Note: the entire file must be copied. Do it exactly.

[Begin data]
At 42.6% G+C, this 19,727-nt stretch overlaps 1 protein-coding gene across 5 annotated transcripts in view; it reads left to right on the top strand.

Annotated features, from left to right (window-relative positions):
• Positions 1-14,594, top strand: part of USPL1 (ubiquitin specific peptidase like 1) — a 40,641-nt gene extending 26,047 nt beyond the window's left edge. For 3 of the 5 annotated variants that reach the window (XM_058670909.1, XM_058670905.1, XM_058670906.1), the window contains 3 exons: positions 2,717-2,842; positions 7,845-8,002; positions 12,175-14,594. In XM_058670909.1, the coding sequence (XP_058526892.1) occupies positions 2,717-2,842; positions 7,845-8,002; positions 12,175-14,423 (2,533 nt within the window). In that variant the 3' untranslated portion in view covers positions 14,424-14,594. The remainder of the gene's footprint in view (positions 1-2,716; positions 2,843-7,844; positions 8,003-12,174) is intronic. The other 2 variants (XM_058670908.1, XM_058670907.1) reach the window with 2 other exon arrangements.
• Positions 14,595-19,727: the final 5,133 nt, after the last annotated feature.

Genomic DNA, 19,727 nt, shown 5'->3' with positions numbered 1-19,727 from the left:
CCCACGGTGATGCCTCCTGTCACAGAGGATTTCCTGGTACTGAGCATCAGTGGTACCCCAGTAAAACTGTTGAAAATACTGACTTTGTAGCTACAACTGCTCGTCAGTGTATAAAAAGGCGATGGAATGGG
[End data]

At 42.6% G+C, this 19,727-nt stretch overlaps 1 protein-coding gene across 5 annotated transcripts in view; it reads left to right on the top strand.

Annotated features, from left to right (window-relative positions):
• Positions 1-14,594, top strand: part of USPL1 (ubiquitin specific peptidase like 1) — a 40,641-nt gene extending 26,047 nt beyond the window's left edge. For 3 of the 5 annotated variants that reach the window (XM_058670909.1, XM_058670905.1, XM_058670906.1), the window contains 3 exons: positions 2,717-2,842; positions 7,845-8,002; positions 12,175-14,594. In XM_058670909.1, the coding sequence (XP_058526892.1) occupies positions 2,717-2,842; positions 7,845-8,002; positions 12,175-14,423 (2,533 nt within the window). In that variant the 3' untranslated portion in view covers positions 14,424-14,594. The remainder of the gene's footprint in view (positions 1-2,716; positions 2,843-7,844; positions 8,003-12,174) is intronic. The other 2 variants (XM_058670908.1, XM_058670907.1) reach the window with 2 other exon arrangements.
• Positions 14,595-19,727: the final 5,133 nt, after the last annotated feature.

Genomic DNA, 19,727 nt, shown 5'->3' with positions numbered 1-19,727 from the left:
CCCACGGTGATGCCTCCTGTCACAGAGGATTTCCTGGTACTGAGCATCAGTGGTACCCCAGTAAAACTGTTGAAAATACTGACTTTGTAGCTACAACTGCTCGTCAGTGTATAAAAAGGCGATGGAATGGG